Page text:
Research ArticleCancer

Adoptive transfer of activated marrow-infiltrating lymphocytes induces measurable antitumor immunity in the bone marrow in multiple myeloma

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Science Translational Medicine  20 May 2015:
Vol. 7, Issue 288, pp. 288ra78
DOI: 10.1126/scitranslmed.aaa7014

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ACT against multiple myeloma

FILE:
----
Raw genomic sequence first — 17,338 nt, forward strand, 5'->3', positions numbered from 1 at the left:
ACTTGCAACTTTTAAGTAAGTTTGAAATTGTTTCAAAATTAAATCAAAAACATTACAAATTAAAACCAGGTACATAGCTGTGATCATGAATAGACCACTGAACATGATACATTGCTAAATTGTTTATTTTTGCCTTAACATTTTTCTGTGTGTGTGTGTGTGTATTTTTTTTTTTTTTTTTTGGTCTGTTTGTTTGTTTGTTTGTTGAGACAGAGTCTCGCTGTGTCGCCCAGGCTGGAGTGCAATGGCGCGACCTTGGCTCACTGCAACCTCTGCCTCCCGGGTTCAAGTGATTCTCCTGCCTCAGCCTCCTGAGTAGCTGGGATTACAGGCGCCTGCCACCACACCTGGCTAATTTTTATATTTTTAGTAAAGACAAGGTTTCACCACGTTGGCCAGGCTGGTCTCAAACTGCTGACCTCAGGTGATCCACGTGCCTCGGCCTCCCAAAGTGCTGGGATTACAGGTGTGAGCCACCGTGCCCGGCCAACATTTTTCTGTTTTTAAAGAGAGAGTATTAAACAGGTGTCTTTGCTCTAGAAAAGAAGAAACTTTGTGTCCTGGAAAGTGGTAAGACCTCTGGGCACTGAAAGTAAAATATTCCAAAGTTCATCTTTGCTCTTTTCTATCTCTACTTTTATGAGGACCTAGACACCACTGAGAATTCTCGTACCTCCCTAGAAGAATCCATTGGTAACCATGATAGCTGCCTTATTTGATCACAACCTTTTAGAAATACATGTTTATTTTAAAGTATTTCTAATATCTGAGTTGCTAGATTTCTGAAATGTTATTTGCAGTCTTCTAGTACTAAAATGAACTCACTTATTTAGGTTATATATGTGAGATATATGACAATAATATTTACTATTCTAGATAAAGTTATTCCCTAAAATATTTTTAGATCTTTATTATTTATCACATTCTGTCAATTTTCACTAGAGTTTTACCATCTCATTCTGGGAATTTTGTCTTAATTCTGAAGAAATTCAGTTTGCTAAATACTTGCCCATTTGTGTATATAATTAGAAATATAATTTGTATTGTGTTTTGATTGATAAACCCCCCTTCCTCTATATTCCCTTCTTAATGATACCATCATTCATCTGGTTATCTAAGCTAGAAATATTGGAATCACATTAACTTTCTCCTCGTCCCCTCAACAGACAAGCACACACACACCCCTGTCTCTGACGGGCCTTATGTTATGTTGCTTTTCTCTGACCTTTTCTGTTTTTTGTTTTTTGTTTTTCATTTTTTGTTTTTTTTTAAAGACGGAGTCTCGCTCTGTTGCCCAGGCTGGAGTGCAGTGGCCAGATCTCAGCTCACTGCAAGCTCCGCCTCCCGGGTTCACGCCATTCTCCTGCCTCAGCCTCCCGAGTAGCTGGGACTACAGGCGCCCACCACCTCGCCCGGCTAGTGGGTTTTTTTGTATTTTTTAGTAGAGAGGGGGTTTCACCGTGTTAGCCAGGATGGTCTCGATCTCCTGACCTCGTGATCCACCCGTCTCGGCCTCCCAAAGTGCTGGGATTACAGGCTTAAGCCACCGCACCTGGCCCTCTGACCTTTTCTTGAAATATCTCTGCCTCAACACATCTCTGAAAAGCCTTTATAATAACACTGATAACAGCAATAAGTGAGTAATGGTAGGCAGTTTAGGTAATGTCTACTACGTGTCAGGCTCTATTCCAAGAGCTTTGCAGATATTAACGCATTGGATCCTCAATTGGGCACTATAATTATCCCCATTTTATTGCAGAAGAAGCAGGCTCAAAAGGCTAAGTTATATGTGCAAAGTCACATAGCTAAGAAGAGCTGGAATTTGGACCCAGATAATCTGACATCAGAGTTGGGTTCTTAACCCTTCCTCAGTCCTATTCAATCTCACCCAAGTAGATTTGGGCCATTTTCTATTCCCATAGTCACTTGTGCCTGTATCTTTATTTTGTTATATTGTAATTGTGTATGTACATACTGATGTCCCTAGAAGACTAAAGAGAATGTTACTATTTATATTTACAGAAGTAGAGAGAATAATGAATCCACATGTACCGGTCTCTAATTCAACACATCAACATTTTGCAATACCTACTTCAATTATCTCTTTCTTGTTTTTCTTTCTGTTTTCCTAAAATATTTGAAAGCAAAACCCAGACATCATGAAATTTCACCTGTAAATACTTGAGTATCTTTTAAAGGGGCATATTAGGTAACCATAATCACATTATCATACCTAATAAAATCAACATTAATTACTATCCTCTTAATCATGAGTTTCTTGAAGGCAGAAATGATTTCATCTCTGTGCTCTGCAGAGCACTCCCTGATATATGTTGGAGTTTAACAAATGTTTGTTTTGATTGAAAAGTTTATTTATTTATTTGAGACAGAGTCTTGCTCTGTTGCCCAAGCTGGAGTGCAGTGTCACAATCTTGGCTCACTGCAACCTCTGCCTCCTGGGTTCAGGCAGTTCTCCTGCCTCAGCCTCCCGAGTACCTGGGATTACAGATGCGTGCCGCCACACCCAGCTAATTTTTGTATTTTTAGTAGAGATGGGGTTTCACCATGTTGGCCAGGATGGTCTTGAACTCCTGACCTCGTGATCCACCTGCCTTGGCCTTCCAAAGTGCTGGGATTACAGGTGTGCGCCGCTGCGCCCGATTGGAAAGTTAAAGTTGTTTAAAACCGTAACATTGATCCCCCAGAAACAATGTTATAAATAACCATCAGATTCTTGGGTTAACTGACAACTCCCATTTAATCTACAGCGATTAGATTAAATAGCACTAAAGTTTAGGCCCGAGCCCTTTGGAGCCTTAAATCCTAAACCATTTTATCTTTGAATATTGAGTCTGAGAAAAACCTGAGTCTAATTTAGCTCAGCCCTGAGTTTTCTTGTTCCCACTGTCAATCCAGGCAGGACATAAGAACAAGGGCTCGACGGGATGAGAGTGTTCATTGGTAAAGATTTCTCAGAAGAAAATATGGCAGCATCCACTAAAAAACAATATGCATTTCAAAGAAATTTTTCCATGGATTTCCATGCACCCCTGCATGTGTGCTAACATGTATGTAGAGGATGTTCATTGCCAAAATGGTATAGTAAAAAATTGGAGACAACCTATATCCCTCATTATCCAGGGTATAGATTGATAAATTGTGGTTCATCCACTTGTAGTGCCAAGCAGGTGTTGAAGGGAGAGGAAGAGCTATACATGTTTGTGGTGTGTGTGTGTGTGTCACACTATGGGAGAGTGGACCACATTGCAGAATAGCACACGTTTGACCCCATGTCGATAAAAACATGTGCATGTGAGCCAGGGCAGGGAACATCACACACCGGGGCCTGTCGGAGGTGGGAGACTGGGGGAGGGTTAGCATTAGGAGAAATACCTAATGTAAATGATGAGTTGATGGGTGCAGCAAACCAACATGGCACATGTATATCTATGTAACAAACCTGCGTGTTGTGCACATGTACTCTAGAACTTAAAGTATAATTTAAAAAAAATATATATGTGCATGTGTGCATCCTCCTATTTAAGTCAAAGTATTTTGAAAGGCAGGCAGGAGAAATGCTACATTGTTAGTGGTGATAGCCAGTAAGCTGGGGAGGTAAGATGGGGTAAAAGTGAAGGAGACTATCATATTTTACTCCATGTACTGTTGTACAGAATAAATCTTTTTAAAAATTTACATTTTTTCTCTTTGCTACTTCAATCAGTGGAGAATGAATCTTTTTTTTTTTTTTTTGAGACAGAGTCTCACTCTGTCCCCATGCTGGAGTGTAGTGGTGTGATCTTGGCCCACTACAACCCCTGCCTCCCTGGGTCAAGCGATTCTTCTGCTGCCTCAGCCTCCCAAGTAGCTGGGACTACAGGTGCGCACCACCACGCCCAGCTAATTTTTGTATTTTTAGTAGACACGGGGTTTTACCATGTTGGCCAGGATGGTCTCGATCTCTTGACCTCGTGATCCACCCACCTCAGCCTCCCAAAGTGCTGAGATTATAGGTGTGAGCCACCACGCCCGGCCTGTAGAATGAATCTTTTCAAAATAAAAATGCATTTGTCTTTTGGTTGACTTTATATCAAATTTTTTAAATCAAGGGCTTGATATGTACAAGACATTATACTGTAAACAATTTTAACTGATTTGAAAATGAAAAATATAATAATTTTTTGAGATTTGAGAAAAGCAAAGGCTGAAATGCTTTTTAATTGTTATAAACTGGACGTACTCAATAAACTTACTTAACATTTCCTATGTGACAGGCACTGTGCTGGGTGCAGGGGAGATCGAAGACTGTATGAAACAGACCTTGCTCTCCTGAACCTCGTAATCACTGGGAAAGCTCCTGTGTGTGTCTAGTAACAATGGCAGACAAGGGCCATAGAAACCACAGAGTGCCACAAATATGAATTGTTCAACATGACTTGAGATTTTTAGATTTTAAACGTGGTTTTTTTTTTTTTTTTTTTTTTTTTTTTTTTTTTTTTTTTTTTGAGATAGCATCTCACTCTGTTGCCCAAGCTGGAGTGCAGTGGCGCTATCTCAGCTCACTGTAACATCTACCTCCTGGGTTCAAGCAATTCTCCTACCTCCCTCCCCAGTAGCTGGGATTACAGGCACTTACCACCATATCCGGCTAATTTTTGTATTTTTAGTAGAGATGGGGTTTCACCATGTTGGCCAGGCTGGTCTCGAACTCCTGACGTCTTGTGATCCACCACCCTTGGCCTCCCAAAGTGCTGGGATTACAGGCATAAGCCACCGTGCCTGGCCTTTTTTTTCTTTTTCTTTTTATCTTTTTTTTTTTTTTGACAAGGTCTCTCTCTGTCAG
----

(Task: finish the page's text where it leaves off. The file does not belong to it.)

Adoptive T cell therapy (ACT) has had some success in treating certain types of cancer; however, widespread use is limited in part by the lack of tumor-specific targets. Tumor-infiltrating T cells may overcome this limitation for solid tumors. Noonan et al. now show in a phase 1 clinical trial that bone marrow can be a source of ACT for hematologic malignancies such as multiple myeloma. Marrow-infiltrating lymphocytes (MILs) demonstrated myeloma-specific immunity in the bone marrow up to 1 year after ACT, and a significant increase was observed in progression-free survival. If these results can be replicated in larger studies, MILs may represent a source for ACT for hematologic malignancies and bone marrow–infiltrating solid tumors.

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